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Adesina: AfDB in Talks to Provide Nigeria with $1.76bn

He urged the country to shift towards an export-focused mindset in order to address ongoing forex challenges.

President of the African Development Bank (AfDB), Dr. Akinwumi Adesina, has disclosed ongoing discussions between the multilateral institution and the federal government to provide Nigeria with $1.76 billion in concessional financing to stabilise the economy

He emphasised the urgent need for Nigeria to secure long-term concessional financing from multilateral sources and also urged the West African country to shift towards an export-focused mindset in order to address the ongoing forex challenges.

Additionally, he pointed out that the bank has initiated several agricultural interventions aimed at yielding positive results this year to address food insecurity.

He said this in an interview with journalists in Lagos on Monday.

“This year we expect to approve with our board because we always go to our board of directors for approval, we plan to be able to do $1.76 billion of financing to Nigeria in different sectors, including considering a potential policy base operation of budget support to Nigeria.

“We are discussing with the Minister of Finance. That is part of a $1 billion budget support operation that will go into two tranches. Again, I will say it has to be approved by the board, but these are all the things that we are hoping to be able to do.”

Speaking on the foreign exchange challenges the country was facing, Adesina said: “There is a need to expand the access or the availability of forex.  When currencies weaken, what you have is that you don’t have enough forex to actually back your currency and therefore your currency depreciates.

“So, when you take a look at it, the approach that Nigeria has been following for decades now, I think it’s been the approach of basically allocating forex, so it’s an allocative position in times of a very restricted supply of forex. And that’s because Nigeria runs an import substitution strategy and that we have constantly been doing for a very long time.

“Nobody wins by playing defense. And the way to score is for Nigeria to have in my view, an export-oriented industrial manufacturing stance, that export-oriented industrial manufacturing stance.”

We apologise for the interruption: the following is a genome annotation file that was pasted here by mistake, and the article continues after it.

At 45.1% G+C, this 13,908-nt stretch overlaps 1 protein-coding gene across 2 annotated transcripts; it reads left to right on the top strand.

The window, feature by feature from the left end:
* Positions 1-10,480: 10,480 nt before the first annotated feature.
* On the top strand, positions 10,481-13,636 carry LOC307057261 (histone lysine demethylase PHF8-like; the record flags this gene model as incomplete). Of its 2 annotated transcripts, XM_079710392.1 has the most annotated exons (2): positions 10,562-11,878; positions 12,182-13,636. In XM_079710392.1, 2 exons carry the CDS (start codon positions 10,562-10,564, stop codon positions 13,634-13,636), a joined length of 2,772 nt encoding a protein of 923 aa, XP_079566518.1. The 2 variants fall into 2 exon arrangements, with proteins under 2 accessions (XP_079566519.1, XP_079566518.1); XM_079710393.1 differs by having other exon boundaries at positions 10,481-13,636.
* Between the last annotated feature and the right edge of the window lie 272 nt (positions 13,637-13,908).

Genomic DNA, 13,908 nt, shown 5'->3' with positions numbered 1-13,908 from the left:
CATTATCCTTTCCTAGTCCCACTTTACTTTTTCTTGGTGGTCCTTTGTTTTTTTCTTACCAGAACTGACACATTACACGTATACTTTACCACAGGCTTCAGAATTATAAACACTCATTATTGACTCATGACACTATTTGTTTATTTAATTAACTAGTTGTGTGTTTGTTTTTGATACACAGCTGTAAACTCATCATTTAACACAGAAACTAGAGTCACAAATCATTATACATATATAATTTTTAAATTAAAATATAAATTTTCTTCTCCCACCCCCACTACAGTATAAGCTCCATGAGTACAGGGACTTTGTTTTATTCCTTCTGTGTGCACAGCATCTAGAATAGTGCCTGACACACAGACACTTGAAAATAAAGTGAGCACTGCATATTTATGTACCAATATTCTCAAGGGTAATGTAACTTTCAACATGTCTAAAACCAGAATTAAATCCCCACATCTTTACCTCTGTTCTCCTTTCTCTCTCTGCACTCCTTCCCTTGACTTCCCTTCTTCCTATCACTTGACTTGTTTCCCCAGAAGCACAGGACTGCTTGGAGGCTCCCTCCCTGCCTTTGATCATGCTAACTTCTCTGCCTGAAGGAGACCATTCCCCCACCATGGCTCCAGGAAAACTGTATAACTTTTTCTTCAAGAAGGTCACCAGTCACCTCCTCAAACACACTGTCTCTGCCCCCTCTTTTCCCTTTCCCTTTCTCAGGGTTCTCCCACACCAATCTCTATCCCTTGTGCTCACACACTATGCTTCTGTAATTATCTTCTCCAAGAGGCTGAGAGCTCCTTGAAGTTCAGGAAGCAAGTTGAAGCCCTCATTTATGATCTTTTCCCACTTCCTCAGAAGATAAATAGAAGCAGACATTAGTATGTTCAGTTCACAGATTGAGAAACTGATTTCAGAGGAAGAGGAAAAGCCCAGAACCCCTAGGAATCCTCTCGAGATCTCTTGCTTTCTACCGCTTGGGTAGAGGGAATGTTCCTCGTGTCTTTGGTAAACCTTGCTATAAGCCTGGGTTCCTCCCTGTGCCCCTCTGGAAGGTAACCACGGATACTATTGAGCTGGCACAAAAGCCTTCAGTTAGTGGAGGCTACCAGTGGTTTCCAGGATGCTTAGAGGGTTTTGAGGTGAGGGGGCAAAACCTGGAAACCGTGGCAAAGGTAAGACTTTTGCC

Speaking further, he said: “It is like a funnel, in which you bring in more forex, because you are actually developing your value chains that are export-oriented and earning a lot of forex, as opposed to a redistributive model of a small amount of forex.

“The country has to build industrial value chains in which it has a huge competitive advantage. It can be in agriculture, oil, it could be in gas, it could be creative industries, digital industries, or any kind of industry that allows you to have the platforms to be a manufacturing powerhouse. That is a long-term solution to the problem that you have today.”

Also speaking on the currency crisis, he said: “The only way in which countries like Nigeria and others can get more access to capital is to go to the Eurobond market, the global capital markets, which again becomes more expensive because the yield curves are very different.

“Right now, basically, the pricing becomes more expensive. So, I will say that there are probably about maybe three or four things that I will say. One, of course is to expand the access or the availability of forex when currencies weaken.”

He also noted that to tackle inflation, the focus should be on tackling the structural issues around agricultural output, noting that interventions taken by the AfDB would improve food supply this year.

He said: “As I speak to you today, we have approved $134 million for Nigeria to implement an emergency food production plan.

“Already, we have supported the cultivation of 118,000 hectares of wheat in Nigeria, already this season. We are also supporting by March, which we just entered, 150, 000 hectares of maize production.

“By the rainy season which comes up in May or June, we will support Nigeria to do 300,000 hectares of rice. We will also do 300,000 hectares of maize, 150,000 hectares of cassava and 50,000 hectares of soybean. 

So, that means that by the end of March, Nigeria would get out an additional one million metric tons of wheat and by November, we’ll have an additional four million metric tons of rice, cassava, maize and soybeans.”

 Nume Ekeghe

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